The third Lloyd's Risk Index has been published and it was very interesting to not ethe rise in the Risktable of Cyber Risk.
Cyber risk has moved from position 12 (malicious) and 19 (non-malicious) in 2011 to the world’s number three risk overall. It appears that businesses across the world have encountered a partial reality check about the degree of cyber risk. Their sense of preparedness to deal with the level of risk, however, still appears remarkably complacent.
The number of incidents attributed to state-sponsored hacking and revenge attacks by ‘hacktivist’ networks is growing. So, too, are the costs of cyber breaches. A 2012 study by the Ponemon Institute3 found that the average annualised cost for 56 benchmarked organisations was US$8.9 million a year, up from US$8.4 million in 2011, with a range from US$1.4 million to a staggering US$46 million per year, per company. The most costly cybercrimes involved malicious code, denial of service and web-based attacks.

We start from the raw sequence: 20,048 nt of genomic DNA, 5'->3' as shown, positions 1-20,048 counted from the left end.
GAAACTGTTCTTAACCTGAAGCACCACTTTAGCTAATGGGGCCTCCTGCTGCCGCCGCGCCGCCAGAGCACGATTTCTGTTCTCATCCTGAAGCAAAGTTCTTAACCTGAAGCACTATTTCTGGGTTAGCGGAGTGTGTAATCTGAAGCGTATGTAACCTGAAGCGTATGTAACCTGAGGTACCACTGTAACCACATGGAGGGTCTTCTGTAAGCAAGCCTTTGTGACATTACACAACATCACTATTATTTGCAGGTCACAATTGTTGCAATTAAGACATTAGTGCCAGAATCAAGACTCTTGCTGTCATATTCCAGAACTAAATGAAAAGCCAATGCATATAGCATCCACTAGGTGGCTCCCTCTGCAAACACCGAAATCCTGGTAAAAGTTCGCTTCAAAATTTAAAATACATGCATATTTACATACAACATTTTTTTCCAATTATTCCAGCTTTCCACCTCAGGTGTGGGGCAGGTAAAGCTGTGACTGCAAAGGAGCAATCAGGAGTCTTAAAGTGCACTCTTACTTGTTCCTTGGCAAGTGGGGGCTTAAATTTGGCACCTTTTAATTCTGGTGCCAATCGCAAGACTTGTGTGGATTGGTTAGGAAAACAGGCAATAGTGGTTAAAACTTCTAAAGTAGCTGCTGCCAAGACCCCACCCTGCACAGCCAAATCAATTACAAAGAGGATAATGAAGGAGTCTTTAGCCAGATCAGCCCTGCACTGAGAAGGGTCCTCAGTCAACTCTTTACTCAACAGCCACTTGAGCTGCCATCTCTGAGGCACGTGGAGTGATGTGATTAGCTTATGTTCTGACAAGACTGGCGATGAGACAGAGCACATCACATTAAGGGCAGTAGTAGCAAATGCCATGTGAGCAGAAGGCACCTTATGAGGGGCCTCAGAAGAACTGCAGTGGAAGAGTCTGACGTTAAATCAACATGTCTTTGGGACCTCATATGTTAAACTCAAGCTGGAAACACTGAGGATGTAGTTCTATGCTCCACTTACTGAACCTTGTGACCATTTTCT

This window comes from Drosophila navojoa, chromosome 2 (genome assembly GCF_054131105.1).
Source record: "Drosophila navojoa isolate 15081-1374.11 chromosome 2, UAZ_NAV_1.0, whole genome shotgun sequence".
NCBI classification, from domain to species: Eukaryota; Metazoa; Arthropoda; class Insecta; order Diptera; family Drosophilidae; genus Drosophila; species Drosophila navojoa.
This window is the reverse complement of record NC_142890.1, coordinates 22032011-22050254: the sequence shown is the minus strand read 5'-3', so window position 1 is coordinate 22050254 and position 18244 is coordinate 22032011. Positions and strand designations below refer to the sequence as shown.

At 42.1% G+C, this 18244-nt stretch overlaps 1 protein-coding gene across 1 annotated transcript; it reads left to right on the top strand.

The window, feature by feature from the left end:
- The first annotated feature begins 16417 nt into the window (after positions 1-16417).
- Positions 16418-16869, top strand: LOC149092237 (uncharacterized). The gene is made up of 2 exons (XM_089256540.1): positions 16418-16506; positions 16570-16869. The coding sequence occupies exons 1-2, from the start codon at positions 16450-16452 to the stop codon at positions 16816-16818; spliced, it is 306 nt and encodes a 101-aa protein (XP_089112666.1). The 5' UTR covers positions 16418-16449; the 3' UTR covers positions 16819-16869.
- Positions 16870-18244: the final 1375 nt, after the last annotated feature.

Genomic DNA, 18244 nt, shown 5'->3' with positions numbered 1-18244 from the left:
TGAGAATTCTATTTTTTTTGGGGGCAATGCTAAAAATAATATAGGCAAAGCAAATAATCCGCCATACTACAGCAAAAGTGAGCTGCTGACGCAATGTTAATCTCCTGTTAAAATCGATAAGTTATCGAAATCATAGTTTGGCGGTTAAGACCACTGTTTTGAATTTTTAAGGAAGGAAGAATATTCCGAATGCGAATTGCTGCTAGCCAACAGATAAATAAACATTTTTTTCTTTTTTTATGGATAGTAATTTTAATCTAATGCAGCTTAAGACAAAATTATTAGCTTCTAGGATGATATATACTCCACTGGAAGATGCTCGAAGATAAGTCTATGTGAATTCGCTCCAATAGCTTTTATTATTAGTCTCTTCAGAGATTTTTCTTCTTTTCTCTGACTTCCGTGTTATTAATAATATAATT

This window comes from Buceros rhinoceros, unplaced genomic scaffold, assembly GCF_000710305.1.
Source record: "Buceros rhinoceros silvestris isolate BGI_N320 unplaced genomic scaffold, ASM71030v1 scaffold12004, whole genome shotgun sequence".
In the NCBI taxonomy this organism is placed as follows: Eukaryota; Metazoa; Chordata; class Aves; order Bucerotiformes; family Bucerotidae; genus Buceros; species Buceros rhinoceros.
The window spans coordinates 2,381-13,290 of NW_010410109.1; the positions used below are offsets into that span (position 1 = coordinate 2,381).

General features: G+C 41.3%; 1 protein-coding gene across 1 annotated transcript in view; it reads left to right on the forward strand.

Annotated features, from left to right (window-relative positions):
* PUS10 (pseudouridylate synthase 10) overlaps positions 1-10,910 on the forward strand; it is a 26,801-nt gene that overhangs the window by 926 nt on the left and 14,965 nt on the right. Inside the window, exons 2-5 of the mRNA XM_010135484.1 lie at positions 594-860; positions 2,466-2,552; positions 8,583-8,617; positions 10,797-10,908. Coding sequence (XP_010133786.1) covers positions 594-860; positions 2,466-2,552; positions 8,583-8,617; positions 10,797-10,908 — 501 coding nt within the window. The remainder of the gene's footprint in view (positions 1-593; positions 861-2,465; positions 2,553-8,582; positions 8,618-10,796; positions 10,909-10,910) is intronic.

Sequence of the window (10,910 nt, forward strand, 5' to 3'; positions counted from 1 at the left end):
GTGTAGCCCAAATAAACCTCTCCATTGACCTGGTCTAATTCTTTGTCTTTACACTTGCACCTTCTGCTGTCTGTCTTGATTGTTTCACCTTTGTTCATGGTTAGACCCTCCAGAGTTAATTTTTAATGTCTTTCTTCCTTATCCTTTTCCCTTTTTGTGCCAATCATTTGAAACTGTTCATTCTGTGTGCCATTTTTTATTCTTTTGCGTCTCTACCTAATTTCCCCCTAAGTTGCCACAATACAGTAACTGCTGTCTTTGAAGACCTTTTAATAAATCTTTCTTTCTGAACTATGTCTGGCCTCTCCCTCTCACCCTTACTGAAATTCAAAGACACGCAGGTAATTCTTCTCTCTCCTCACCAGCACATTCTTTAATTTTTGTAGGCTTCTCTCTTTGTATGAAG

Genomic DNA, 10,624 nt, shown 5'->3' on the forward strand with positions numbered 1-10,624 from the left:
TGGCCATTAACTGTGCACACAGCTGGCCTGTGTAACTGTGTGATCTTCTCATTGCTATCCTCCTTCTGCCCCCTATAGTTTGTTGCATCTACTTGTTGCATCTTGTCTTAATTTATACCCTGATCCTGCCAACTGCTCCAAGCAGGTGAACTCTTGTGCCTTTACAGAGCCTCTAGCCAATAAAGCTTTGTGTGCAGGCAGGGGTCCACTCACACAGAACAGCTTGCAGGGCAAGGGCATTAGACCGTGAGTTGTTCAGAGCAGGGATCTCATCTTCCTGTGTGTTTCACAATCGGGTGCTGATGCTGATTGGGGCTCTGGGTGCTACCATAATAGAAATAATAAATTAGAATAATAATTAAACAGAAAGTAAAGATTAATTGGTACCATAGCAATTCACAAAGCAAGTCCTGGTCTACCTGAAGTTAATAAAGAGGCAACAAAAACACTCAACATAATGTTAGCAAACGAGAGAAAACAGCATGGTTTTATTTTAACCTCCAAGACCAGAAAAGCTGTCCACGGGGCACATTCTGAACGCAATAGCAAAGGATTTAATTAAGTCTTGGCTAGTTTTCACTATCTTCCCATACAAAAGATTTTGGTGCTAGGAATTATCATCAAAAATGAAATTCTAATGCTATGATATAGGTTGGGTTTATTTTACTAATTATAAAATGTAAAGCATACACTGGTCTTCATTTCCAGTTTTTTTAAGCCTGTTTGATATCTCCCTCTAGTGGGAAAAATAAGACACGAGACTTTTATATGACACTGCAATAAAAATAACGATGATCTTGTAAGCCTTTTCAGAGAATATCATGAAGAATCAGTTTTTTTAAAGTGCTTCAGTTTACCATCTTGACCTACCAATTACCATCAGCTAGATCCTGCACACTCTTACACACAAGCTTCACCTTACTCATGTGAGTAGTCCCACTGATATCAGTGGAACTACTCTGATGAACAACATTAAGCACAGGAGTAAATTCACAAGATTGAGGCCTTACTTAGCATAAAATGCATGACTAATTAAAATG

Against all the evidence of the past two years, businesses believe they are slightly more able to deal with the risk, with an overall preparedness score of 5.9, against the priority given to the risk itself at 5.7. In 2011, the US was the only world region where the cyber threat made it into the top five; by 2013, this is now the region’s number two risk. And yet US businesses still score their preparedness (at 5.4) at a higher rate than the risk itself (at 5.1).
As in 2011, we must ask again if, despite their escalating spend on cyber security, businesses are actually spending money on the right things? Cyber insurance specialists are offering increasingly integrated cyber products, including those that provide cover for data breach costs, forensic analysis and crisis public relations services in one package.
While these products are highly effective in an emergency, spending money upfront on risk management – and ensuring recommendations are implemented throughout a company – might go a long way to preventing a cyber disaster before it starts.